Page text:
Two weeks ahead of time
Leave a dinner reservation request on the answering machine at Café 2825 (609-344-6913). Hope that your reservation is made, because you might not get a call back.
5:40 pm Board NJ Transit. Who needs the buzz kill of weekend warrior traffic? The train is a straight $7.25, one-hour-40-minute shot from 30th Street to midtown. Yes, the trip takes longer than best-case-scenario driving, but a summer Friday at rush hour is never a best-case scenario. At the bottom of the stairs, hop an aqua jitney for a free ride to the Borgata, still the only place to stay. With the money you saved on tolls and gas, you can almost afford the standard room. (No room in the inn? Try Resorts, for its extra-large rooms and Art Deco elevators.) 1 Borgata Way, 609-317-1000; theborgata.com.
9 pm Dinner at Café 2825.
A dressier, more easily accessible Chef Vola. This wood-paneled, white-tablecloth trattoria has just come into its own after 20 years working the grind. Order: Whole artichoke stuffed with crabmeat and chopped egg, veal osso buco, and Sunday sauce, a red-gravied hodgepodge of manly, leftover-theme beef, including amazing braciola. Overeat. Café 2825, 2825 Atlantic Avenue; 609-344-6913.
11 pm Walk a couple of blocks to the Quarter at the Trop, and sneak into the second-floor dance club at Cuba Libre. This semi-secluded spot feels like your very own disco: It’s less crowded — and way less public — than the salsa-fied downstairs, the perfect place to break out your running man. The Quarter at the Tropicana, 2801 Pacific Avenue, 609-348-6700; cuba-librerestaurant.com.
1 am Get in line at Jay-Z’s almost year-old 4040 Club (or call ahead to reserve a table) with the best-heeled, best-looking and definitely best-grooving crowd in all of A.C. Once you start a tab (minimum is $50 at the bar), keep one eye on the giant screen (always tuned to sports) and the other on the fashion show on the dance floor. 4040 Club, 2120 Atlantic Avenue, 609-449-4040; the4040club.com.
2:30 am All this socializing renders you strangely unfull from dinner. Slide over to Tony’s Baltimore Grill before they close down the kitchen, for late-night pizza, $1.25 juice glasses of Bud, and tabletop jukeboxes. Tony’s Baltimore Grill, 2800 Atlantic Avenue; 609-345-5766.
10 am Phone room service (if your vision is blurry, hit the button next to #4) for blueberry pancakes and a berry smoothie. There will be a wait, so feel free to go back to sleep.
1 pm There’s nothing like a little sun, reggae and a rum drink to get you back to feeling yourself. Trump runs the biggest beach bar in town, a planked, 15,000-square-foot oasis with an open-air kitchen, burgers, nachos, a raw bar, drinks served in plastic cups, and beach access. Trump Plaza, the Boardwalk at Mississippi Avenue, 609-449-1000; trumpplaza.com.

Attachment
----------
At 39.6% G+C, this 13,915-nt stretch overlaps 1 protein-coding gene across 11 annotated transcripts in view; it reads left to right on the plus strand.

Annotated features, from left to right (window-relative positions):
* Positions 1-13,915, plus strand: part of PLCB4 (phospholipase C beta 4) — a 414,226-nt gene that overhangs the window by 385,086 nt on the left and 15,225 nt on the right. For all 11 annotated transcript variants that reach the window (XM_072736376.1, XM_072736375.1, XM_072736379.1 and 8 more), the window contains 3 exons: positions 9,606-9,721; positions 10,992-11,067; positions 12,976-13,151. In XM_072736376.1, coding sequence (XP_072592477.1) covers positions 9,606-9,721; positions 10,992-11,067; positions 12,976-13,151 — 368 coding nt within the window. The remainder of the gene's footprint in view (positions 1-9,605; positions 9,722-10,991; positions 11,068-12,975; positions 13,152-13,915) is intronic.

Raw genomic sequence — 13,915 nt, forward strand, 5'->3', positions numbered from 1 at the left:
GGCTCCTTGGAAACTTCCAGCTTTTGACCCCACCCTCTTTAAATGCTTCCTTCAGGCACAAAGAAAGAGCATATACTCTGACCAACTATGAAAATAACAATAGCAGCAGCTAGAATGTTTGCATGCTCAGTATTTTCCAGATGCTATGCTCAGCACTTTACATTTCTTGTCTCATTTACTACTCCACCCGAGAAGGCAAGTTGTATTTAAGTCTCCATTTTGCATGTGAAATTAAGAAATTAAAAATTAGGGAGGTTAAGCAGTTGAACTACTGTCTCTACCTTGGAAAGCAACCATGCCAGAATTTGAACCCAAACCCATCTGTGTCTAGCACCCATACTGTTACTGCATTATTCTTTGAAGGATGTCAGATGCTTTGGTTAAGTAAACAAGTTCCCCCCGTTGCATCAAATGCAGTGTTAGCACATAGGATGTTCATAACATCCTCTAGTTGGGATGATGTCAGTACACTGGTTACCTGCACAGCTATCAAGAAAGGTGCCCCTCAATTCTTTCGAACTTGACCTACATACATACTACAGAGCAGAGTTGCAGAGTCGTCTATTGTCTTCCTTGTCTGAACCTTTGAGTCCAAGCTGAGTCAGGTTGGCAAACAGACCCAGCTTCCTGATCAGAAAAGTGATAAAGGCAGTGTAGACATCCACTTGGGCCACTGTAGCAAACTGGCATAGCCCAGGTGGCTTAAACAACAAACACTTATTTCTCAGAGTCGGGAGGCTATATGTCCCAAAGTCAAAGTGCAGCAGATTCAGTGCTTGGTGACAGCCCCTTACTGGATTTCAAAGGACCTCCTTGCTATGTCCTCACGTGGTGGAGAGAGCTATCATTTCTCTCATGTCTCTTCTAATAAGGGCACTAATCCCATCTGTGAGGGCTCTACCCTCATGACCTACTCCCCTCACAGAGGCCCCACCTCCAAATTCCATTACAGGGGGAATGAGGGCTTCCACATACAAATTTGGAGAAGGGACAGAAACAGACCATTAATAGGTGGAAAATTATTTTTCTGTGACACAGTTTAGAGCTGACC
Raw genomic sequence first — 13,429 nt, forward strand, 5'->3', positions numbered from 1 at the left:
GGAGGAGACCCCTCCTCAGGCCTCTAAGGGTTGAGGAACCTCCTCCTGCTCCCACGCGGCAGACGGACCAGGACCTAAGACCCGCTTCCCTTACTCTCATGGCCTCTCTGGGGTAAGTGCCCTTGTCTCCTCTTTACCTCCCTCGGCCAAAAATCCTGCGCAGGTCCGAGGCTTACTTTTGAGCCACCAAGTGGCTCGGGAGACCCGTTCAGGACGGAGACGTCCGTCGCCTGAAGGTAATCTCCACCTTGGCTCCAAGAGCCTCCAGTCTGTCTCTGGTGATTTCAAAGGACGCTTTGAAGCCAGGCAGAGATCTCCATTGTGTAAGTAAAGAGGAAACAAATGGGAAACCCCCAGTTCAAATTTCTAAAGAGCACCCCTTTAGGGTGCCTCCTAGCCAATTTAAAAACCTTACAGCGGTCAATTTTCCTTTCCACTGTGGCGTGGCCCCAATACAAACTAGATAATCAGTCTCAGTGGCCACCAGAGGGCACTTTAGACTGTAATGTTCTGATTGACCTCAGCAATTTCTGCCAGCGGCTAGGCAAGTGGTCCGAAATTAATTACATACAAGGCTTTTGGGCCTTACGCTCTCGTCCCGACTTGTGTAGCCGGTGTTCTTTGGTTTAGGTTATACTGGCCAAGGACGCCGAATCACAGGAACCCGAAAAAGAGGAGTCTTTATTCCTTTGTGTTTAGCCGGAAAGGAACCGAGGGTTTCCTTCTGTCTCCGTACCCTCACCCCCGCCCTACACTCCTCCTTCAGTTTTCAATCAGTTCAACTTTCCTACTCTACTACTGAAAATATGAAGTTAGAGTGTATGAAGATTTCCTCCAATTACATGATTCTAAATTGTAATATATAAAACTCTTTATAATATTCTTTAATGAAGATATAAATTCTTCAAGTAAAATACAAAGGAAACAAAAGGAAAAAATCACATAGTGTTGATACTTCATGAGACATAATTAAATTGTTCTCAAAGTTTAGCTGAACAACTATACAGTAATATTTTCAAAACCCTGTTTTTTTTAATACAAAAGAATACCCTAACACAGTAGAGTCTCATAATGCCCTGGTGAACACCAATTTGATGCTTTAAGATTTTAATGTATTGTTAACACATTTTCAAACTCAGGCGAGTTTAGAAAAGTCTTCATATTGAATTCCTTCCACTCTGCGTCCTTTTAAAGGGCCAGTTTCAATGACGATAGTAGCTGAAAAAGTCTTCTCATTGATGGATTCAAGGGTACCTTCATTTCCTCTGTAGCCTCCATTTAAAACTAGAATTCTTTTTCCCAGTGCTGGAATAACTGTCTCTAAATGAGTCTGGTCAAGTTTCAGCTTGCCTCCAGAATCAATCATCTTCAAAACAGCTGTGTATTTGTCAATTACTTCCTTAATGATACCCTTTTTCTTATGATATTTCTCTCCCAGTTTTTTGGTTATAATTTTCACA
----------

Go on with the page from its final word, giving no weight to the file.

5 pm No need to shower, really, not if you head straight back to Gardner’s Basin, the charming little bayside district where you can play with the sea urchins in the touch tank at the Atlantic City Aquarium, browse through vintage jewelry and American art at Bayside Basin Antiques, and hustle for a spot on the upstairs deck of the Back Bay Ale House, to watch the fishing boats come in and toast the sunset with a Flying Fish Summer Farmhouse Ale. Bayside Basin Antiques, 800 North New Hampshire Avenue, 609-347-7143; Back Bay Ale House, 800 North New Hampshire Avenue, 609-449-0006.
8:30 pm Showered and sequined? It’s time to head back downstairs, to the Borgata’s still-reigning restaurant row (provided that Buddakan and the Continental at the Pier haven’t opened, and that you’re not important enough to bypass the two-plus-hour waits at the Quarter). Trying for a reservation at this point is moot. Your strategy: Eat at the bar. Ombra’s bar, the one that serves wine and cheese for here — and to go. Then again, if Michael Mina, Bobby Flay and Wolfgang Puck have opened their restaurants, you could try there. Good luck. Ombra at the Borgata, 1 Borgata Way, 609-317-1000; theborgata.com.
11:30 pm On to Mur.Mur, the Borgata’s new plush, DJ-driven, decanted-bottle-service ultra-lounge (again, if it’s open by then). If not, a cushy chaise and a tea-infused martini at B-Bar (open 24 hours, guarded by staff that never lets it get too crowded) will set you straight for the night.)
Noon EAT brunch at Resorts’ Capriccio. Chef Robert Irvine (who used to cook for Charles and Diana) presides here. Load up on Belgian waffles with strawberries and cream, caviar toast and mimosas. Capriccio, Resorts, 1133 Boardwalk, 800-336-6378; resortsac.com.
2 pm hit the Pier at Caesars for a session of better-than-KOP shopping. Louis Vuitton, Gucci, Coach, Burberry, plus places you can actually afford, like Janie and Jack, Dandelion and Bebe, dot this latest, greatest addition to A.C.’s glamour scene. Don’t miss the water show at the end of The Pier — they’re claiming it’s better than the Bellagio’s. The Pier at Caesars, Arkansas Avenue and the Boardwalk, 609-345-3100; thepieratcaesars.com.
5 pm The White House. Hungry, again, and willing to wait in another line for a large meatball sub (half for now, half for tomorrow), right before catching the 6:45 train back to reality. The White House, 2301 Arctic Avenue; 609-345-8599.